The kitchens soon became a popular tourist destination. People came from all over. During a five-year span in the 1940s and early 50s, more than 26,000 people signed the guest book.
In 1958, the test kitchens moved out to our new headquarters in Golden Valley, Minnesota. They were renovated in 1966, with seven test kitchens, each named after a region of the world famous for its distinctive cuisine, such as the Latin American Kitchen and the Japanese Kitchen.
Public tours ended in 1985, in part because of a growing conflict between the desire to preserve the confidentiality of General Mills’ expanding new product research and the goal of providing high-quality tours.
It may surprise you to learn that Betty didn’t have her first cookbook until 1950. World War II delayed the publication of “Betty Crocker’s Picture Cook Book.”
Nicknamed “Big Red,” it quickly became a best-seller. Over 2.5 million copies were sold in its first year.
The cookbook was designed to be used by any cook no matter their skill level. Each recipe was thoroughly tested in the Betty Crocker Kitchens.
The classic 1950 original is now in its 12th edition.
Today Betty releases three to four new cookbooks each year (the latest is "Betty Crocker Best 100"), with a new edition of Big Red released every five or so years.
The first food product with the Betty Crocker name on it was dried soup mix, introduced in 1942.
Betty Crocker packaged cake mixes were introduced five years later, in 1947, with Ginger Cake, the precursor of today’s Betty Crocker Gingerbread Cake.
It was quickly followed by Devil’s Food Cake Mix and Party Cake Mix, which could be made into yellow, white or spice cake by using water plus whole eggs, just the whites or by adding spices along with the eggs.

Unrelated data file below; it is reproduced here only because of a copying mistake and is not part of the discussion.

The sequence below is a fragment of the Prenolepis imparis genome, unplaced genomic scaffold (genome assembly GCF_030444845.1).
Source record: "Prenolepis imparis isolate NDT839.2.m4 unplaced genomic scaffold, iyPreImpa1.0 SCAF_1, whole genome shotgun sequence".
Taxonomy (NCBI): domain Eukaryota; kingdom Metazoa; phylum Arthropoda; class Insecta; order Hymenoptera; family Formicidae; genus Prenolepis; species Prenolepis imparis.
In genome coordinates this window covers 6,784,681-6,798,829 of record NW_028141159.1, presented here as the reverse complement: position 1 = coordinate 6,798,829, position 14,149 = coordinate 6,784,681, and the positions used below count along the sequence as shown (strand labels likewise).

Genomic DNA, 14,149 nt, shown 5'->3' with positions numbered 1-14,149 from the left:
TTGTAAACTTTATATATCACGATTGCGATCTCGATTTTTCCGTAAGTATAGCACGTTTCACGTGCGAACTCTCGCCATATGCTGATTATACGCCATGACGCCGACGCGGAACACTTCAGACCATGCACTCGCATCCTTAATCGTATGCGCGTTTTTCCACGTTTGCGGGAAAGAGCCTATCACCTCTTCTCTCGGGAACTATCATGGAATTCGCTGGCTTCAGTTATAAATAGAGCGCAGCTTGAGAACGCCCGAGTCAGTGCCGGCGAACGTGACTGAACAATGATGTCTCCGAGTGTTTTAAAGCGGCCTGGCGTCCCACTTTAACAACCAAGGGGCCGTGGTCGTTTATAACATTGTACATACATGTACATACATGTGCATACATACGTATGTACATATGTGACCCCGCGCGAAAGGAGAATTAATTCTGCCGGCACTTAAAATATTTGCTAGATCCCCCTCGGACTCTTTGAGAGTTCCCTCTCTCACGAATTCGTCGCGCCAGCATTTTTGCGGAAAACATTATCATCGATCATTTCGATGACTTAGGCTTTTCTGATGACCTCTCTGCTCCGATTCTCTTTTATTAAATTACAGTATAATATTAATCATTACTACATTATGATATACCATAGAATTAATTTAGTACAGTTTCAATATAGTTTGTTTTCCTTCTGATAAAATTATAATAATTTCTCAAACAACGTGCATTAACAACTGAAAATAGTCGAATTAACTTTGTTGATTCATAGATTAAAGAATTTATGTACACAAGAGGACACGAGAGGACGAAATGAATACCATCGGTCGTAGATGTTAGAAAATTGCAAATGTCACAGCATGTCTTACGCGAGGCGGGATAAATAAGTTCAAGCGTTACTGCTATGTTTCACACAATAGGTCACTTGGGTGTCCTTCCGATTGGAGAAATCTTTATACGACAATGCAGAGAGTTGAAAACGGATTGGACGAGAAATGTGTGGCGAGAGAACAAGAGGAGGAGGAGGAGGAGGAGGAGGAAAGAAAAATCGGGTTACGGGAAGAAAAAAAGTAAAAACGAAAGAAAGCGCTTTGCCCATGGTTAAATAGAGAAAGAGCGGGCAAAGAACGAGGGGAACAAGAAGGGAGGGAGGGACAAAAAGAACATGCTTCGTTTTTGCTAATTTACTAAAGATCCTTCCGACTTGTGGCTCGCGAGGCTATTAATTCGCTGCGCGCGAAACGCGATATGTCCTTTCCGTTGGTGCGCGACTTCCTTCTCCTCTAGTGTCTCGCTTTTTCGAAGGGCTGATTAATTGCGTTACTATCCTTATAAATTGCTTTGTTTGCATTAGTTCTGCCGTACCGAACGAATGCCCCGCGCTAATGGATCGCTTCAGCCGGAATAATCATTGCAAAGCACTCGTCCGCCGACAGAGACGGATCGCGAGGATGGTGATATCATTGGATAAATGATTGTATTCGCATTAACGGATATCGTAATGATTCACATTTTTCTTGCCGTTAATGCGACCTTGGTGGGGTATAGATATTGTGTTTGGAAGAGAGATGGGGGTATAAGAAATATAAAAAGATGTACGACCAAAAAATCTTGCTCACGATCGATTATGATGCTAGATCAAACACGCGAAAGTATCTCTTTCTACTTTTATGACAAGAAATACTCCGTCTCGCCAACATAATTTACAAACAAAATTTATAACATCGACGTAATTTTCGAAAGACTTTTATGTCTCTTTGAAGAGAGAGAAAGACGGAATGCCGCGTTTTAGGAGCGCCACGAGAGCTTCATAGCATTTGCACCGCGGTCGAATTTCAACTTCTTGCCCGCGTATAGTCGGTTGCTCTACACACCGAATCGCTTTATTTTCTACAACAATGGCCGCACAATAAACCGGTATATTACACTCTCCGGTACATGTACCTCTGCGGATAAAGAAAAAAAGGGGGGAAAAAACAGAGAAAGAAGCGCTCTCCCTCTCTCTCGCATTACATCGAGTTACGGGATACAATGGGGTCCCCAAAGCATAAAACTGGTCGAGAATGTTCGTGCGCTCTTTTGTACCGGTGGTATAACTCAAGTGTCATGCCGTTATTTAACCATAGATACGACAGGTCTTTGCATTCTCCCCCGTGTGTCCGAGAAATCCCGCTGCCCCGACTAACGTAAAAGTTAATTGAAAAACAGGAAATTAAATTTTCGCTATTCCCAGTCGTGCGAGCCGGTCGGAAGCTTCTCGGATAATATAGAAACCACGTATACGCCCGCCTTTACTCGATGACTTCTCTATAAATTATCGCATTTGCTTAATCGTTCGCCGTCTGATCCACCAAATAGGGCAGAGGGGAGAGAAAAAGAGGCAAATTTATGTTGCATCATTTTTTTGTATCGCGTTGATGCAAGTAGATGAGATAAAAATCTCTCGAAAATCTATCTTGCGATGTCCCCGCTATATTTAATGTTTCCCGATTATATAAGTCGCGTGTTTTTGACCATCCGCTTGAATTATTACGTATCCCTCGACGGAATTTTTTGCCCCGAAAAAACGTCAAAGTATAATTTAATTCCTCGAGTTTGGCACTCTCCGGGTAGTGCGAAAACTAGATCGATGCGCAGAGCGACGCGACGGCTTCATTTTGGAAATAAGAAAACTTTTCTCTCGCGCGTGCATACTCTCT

A simple change leads to the red spoon
Betty’s trademark Red Spoon began appearing on packaging in 1954 (replacing a logo from 1953, that had the Betty signature enclosed in a red oval).
Using the existing logo as a foundation, New York-based public relations firm Lippincott & Margulies changed the oval into the bowl of a spoon, added a stem and handle, and tweaked the signature.
A 1950s-era pamphlet “A Spoon Is Born,” declared:
“The spoon and Betty Crocker become one, a kitchen helper, a symbol of good products and recipes, a friendly, homemaker’s guide … a familiar household implement she uses every day in mixing, cooking and eating.”
The red spoon made its first appearance on Gold Medal Flour in 1954, and was later added to Betty Crocker’s cake mix packaging and Bisquick.
Today it’s a symbol of the quality associated with Betty Crocker and appears on more than 200 products, including Super Moist Cake Mixes, cookie mixes, Supreme Brownie Mixes, Rich & Creamy Frostings, Helper, Bisquick Baking Mix, Betty Crocker Potatoes and Suddenly Salad.
Betty’s global reach
Betty’s popularity isn’t confined to the country where she was born.
She arrived in Canada in the mid-1950s and has swiftly made her way around the world. She enjoys a strong presence in the UK, Iceland, Saudi Arabia, Mexico, Australia and other countries throughout Europe, the Middle East and Asia. Betty’s products are specially adapted for the baking style and culture of each country.
Even more relevant today
Launched in 1997, BettyCrocker.com continues the legacy of adapting, discovering and sharing the knowledge that home cooks crave. Betty also reaches several million fans monthly on social media.
Whether viewed as an icon of food expertise and reliable products or as a real person, Betty Crocker’s luminous career endures. At 100, she can still be counted on to offer reliable and accessible recipes, sound cooking and baking advice and dependable products to home cooks and bakers.
As she wrote in the preface of the “Betty Crocker’s Picture Cook Book” in 1950, she is dedicated to working for “all of you who like to minister to your dear ones by serving them good food.”
For more information on the history of Betty Crocker, read "The Story of Betty Crocker".